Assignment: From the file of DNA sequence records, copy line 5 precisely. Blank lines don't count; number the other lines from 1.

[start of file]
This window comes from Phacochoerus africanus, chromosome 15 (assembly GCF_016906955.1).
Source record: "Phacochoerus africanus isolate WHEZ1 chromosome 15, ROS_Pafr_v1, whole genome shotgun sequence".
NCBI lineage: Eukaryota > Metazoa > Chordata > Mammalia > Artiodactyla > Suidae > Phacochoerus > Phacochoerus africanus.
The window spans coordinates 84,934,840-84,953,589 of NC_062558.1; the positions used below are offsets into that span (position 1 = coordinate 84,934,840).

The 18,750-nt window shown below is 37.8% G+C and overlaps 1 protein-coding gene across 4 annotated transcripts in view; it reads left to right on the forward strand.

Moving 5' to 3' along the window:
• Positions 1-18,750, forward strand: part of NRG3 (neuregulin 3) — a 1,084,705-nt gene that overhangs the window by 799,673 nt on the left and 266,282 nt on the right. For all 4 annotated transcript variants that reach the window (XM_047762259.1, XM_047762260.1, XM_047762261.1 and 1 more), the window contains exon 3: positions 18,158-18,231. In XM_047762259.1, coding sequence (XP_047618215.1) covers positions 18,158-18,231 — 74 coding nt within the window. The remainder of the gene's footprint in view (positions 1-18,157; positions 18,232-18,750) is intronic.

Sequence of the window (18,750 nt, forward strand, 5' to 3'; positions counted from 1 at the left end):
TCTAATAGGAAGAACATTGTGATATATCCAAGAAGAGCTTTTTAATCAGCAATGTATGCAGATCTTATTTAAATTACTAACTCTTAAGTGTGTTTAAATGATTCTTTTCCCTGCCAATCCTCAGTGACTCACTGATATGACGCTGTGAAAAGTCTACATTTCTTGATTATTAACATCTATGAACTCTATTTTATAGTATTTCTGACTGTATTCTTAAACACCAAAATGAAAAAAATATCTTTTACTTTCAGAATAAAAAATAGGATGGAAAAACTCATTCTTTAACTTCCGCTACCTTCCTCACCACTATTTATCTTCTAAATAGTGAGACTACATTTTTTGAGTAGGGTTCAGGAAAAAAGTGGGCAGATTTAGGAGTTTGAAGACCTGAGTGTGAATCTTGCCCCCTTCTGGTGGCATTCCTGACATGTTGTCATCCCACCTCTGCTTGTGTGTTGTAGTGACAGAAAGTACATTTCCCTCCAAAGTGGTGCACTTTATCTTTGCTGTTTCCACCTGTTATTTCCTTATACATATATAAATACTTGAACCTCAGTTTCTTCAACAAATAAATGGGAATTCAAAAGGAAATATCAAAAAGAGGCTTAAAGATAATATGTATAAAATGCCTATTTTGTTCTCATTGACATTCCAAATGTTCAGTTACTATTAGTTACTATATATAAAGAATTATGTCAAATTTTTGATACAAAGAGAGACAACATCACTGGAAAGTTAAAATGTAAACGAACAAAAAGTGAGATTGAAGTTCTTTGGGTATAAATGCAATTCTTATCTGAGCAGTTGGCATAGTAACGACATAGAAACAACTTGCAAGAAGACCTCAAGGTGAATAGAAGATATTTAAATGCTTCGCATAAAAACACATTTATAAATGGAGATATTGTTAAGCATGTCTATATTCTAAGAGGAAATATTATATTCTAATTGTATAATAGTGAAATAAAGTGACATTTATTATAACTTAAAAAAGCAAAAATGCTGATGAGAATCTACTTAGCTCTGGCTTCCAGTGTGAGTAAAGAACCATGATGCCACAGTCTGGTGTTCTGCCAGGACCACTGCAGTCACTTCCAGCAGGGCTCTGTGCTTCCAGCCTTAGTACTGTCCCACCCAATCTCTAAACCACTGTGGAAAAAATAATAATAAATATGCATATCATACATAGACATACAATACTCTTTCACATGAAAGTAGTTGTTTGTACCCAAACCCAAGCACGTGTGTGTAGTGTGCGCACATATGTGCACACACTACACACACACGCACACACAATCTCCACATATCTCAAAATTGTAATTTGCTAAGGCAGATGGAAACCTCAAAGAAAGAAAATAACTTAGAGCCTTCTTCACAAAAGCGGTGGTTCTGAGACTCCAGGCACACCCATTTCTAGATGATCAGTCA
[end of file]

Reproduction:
The 18,750-nt window shown below is 37.8% G+C and overlaps 1 protein-coding gene across 4 annotated transcripts in view; it reads left to right on the forward strand.